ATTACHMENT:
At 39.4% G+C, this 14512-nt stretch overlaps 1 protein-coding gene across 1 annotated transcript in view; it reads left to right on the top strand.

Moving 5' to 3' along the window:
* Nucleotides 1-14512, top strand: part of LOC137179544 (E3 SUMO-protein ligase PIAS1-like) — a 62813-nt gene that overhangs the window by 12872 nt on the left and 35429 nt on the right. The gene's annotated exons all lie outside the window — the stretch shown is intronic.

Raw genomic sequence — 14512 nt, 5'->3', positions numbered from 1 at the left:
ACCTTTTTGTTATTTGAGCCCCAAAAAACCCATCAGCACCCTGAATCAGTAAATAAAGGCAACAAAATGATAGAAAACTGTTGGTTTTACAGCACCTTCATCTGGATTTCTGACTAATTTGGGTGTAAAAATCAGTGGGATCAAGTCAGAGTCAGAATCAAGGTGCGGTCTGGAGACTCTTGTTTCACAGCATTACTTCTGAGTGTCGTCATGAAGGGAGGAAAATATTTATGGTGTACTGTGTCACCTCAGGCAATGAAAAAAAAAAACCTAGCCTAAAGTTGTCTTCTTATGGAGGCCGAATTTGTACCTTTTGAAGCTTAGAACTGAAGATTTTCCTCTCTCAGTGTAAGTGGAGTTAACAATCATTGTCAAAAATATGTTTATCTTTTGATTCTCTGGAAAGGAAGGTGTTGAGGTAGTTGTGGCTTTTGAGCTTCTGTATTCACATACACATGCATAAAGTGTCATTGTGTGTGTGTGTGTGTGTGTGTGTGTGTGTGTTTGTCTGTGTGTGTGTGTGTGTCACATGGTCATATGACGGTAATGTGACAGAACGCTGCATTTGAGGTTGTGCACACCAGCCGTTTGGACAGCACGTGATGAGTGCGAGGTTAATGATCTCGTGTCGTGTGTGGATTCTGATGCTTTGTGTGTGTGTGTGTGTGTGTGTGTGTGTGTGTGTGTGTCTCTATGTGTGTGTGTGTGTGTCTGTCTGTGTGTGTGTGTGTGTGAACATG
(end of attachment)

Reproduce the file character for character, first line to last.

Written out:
At 39.4% G+C, this 14512-nt stretch overlaps 1 protein-coding gene across 1 annotated transcript in view; it reads left to right on the top strand.

Moving 5' to 3' along the window:
* Nucleotides 1-14512, top strand: part of LOC137179544 (E3 SUMO-protein ligase PIAS1-like) — a 62813-nt gene that overhangs the window by 12872 nt on the left and 35429 nt on the right. The gene's annotated exons all lie outside the window — the stretch shown is intronic.

Raw genomic sequence — 14512 nt, 5'->3', positions numbered from 1 at the left:
ACCTTTTTGTTATTTGAGCCCCAAAAAACCCATCAGCACCCTGAATCAGTAAATAAAGGCAACAAAATGATAGAAAACTGTTGGTTTTACAGCACCTTCATCTGGATTTCTGACTAATTTGGGTGTAAAAATCAGTGGGATCAAGTCAGAGTCAGAATCAAGGTGCGGTCTGGAGACTCTTGTTTCACAGCATTACTTCTGAGTGTCGTCATGAAGGGAGGAAAATATTTATGGTGTACTGTGTCACCTCAGGCAATGAAAAAAAAAAACCTAGCCTAAAGTTGTCTTCTTATGGAGGCCGAATTTGTACCTTTTGAAGCTTAGAACTGAAGATTTTCCTCTCTCAGTGTAAGTGGAGTTAACAATCATTGTCAAAAATATGTTTATCTTTTGATTCTCTGGAAAGGAAGGTGTTGAGGTAGTTGTGGCTTTTGAGCTTCTGTATTCACATACACATGCATAAAGTGTCATTGTGTGTGTGTGTGTGTGTGTGTGTGTGTGTGTTTGTCTGTGTGTGTGTGTGTGTCACATGGTCATATGACGGTAATGTGACAGAACGCTGCATTTGAGGTTGTGCACACCAGCCGTTTGGACAGCACGTGATGAGTGCGAGGTTAATGATCTCGTGTCGTGTGTGGATTCTGATGCTTTGTGTGTGTGTGTGTGTGTGTGTGTGTGTGTGTGTGTGTCTCTATGTGTGTGTGTGTGTGTCTGTCTGTGTGTGTGTGTGTGTGAACATG